• Cozen’s test involves the doctor pressing against the patient’s fist while holding their elbow
  • Mill’s test consists of the doctor gradually extending the patient’s arm with the wrist fully flexed
Imaging techniques are not usually necessary but may be used occasionally to rule out other conditions such as arthritis or joint injury. Ultrasound can show degenerative changes in the tendon and help confirm or rule out the diagnosis.

How to treat tennis elbow?

Tennis elbow gets better on its own but it can take between 6 months and 2 years, with 90% of the patients recovering within a year. In the meantime, there is a number of treatment options that can help manage the pain and facilitate recovery:
  • Rest – it is important to take a break from the activities that aggravate the symptoms
  • Painkillers – over-the-counter anti-inflammatory drugs, such as ibuprofen or naproxen, can help alleviate the pain and swelling
  • Physical therapy – specific exercises can help strengthen and stretch the muscles in the forearm
  • Ultrasound therapy – high-frequency sound waves are transmitted into the arm tissues to reduce inflammation
  • Brace – wearing a support on the forearm can help reduce the pressure on the tendon
  • Steroid injections – a combination of corticosteroid and anesthetic medications is injected directly into the affected area to reduce inflammation and provide pain relief
  • Platelet rich plasma (PRP) injections – an injection of concentrated healing proteins from the patient’s own plasma into the injury site helps speed up recovery.
Rarely, if the pain is severe and doesn’t respond to treatment, surgical intervention may be necessary to remove the damaged part of the tendon.


Tennis elbow is the most common cause of elbow pain and dysfunction, resulting from the overuse of the tendon responsible for extending and raising the wrist. It most frequently affects middle-aged adults, whose occupations or hobbies involve repetitive wrist motion. Although most people fully recover from the condition, it may take many months for the symptoms to go away completely. During these months, the patients might be unable to participate in the activities that aggravate the condition, such as sports or their job. There are many treatment options that can help control the symptoms and facilitate recovery. If you have elbow pain that affects your daily activities, contacting a doctor is the first step to getting a proper diagnosis and developing a pain management plan that suits your needs.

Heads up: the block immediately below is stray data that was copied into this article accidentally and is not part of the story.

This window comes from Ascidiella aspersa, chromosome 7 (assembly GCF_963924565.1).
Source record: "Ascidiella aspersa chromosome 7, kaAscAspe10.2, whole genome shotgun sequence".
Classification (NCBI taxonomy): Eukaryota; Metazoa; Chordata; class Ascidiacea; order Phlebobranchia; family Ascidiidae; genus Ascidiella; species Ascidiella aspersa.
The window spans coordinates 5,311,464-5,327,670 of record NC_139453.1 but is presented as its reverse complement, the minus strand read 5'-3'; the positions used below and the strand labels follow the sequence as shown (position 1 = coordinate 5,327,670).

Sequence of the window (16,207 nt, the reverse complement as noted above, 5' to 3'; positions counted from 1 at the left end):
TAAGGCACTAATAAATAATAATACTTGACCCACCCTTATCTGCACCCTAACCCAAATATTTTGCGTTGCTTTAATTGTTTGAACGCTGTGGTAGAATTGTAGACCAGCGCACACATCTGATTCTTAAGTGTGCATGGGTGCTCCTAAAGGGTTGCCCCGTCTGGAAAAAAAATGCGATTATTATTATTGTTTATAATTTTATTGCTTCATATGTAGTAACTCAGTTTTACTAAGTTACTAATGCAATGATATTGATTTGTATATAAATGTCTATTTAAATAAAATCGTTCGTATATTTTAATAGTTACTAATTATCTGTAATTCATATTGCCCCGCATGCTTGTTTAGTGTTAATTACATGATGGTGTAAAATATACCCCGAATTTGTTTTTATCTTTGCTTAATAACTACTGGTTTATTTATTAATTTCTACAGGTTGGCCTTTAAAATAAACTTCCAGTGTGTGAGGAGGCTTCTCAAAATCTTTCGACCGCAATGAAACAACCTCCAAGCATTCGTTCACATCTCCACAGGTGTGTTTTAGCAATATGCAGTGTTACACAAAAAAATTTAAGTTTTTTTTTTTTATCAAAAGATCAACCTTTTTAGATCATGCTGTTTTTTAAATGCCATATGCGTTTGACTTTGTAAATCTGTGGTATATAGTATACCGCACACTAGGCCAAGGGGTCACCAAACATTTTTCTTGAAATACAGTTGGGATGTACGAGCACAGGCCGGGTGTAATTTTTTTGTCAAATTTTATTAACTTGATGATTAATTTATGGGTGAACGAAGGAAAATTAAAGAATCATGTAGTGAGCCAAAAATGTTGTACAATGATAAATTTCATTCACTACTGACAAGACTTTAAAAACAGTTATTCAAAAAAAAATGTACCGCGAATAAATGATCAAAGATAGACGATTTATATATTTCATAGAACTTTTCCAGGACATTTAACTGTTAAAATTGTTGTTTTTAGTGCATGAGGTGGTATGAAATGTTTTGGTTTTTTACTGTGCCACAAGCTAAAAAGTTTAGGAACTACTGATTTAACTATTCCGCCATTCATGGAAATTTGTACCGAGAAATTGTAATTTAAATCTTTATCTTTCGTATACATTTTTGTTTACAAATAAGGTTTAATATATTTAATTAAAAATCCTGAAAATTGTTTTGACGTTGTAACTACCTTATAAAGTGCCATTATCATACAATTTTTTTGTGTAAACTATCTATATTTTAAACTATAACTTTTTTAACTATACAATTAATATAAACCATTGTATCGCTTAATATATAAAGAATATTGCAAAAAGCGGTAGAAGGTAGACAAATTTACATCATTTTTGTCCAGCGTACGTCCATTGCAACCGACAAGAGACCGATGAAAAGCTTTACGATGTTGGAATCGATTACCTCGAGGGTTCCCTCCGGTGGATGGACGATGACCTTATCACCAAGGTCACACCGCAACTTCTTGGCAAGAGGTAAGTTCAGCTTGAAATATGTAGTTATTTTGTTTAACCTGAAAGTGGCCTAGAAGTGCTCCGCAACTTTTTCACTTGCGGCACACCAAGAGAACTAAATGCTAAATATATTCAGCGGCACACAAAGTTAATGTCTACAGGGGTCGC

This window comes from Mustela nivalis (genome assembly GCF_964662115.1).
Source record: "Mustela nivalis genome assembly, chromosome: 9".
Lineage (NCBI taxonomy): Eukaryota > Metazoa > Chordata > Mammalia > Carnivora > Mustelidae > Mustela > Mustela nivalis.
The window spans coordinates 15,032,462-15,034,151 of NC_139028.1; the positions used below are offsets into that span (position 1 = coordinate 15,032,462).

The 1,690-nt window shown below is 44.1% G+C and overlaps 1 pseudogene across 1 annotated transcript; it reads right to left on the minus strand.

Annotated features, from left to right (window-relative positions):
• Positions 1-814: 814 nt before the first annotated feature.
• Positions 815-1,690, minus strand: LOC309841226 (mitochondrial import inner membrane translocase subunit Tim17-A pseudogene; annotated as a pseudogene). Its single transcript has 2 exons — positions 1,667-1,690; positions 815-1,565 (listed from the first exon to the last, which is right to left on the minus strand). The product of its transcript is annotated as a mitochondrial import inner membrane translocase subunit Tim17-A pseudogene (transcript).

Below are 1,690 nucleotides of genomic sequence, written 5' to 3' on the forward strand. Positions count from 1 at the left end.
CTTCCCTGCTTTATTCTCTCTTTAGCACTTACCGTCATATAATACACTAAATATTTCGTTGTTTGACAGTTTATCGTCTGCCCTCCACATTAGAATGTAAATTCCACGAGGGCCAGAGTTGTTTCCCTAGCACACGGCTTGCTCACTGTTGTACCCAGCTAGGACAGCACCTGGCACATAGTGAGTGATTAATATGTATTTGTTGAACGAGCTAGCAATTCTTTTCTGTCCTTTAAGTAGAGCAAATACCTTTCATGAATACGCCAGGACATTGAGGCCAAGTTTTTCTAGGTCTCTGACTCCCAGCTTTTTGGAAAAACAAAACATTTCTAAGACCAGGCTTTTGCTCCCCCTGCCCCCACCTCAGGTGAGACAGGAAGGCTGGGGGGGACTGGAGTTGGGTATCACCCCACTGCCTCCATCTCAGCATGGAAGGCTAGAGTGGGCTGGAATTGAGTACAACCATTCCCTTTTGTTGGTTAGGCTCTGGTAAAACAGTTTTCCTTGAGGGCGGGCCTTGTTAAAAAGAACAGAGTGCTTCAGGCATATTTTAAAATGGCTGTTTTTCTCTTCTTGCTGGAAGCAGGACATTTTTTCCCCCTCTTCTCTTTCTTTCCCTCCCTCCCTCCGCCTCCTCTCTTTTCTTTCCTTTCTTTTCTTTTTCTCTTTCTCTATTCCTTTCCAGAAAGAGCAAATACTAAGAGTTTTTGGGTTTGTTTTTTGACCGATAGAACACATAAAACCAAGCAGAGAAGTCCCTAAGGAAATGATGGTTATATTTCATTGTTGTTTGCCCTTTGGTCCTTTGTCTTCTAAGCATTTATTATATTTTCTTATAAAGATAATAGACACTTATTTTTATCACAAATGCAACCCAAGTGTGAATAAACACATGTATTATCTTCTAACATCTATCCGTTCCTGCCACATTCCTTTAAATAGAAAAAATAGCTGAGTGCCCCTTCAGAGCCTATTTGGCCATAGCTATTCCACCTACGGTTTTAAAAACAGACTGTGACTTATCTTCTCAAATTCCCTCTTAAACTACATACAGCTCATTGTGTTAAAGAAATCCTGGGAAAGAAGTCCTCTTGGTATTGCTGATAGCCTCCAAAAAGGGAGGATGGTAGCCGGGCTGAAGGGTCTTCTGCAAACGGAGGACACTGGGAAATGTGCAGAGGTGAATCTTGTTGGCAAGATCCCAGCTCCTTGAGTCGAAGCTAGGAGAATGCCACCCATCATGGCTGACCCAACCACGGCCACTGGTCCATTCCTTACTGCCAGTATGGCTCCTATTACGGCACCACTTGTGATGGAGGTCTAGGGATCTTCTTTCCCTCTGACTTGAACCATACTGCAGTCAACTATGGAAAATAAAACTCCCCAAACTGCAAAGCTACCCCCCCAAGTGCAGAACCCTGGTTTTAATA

Tennis elbow treatment in Knoxville, TN

If you’re in pain from an injury or chronic condition, it’s important to have a competent team of tennis elbow specialists in Knoxville TN managing your care. Early detection and treatment can help you create a plan of recovery that’s right for you, and get you back to feeling like yourself. Pain doesn’t have to be disabling, but in order to get relief, you need to seek treatment. Omega Pain Management can help you take control of your health and plot a course of recovery. If you’re looking for pain clinic in Knoxville, Tennessee to get your tennis elbow under control, give us a call. Phone (865) 337-5137 and book an appointment with Dr. Igor Smelyansky.


Bisset L, Beller E, Jull G, Brooks P, Darnell R, Vicenzino B. Mobilisation with movement and exercise, corticosteroid injection, or wait and see for tennis elbow: randomised trial. BMJ. 2006 Nov 4;333(7575):939. doi: 10.1136/bmj.38961.584653.AE. Epub 2006 Sep 29. PMID: 17012266; PMCID: PMC1633771.

Sanders TL Jr, Maradit Kremers H, Bryan AJ, Ransom JE, Smith J, Morrey BF. The epidemiology and health care burden of tennis elbow: a population-based study. Am J Sports Med. 2015 May;43(5):1066-71. doi: 10.1177/0363546514568087. Epub 2015 Feb 5. PMID: 25656546; PMCID: PMC4517446.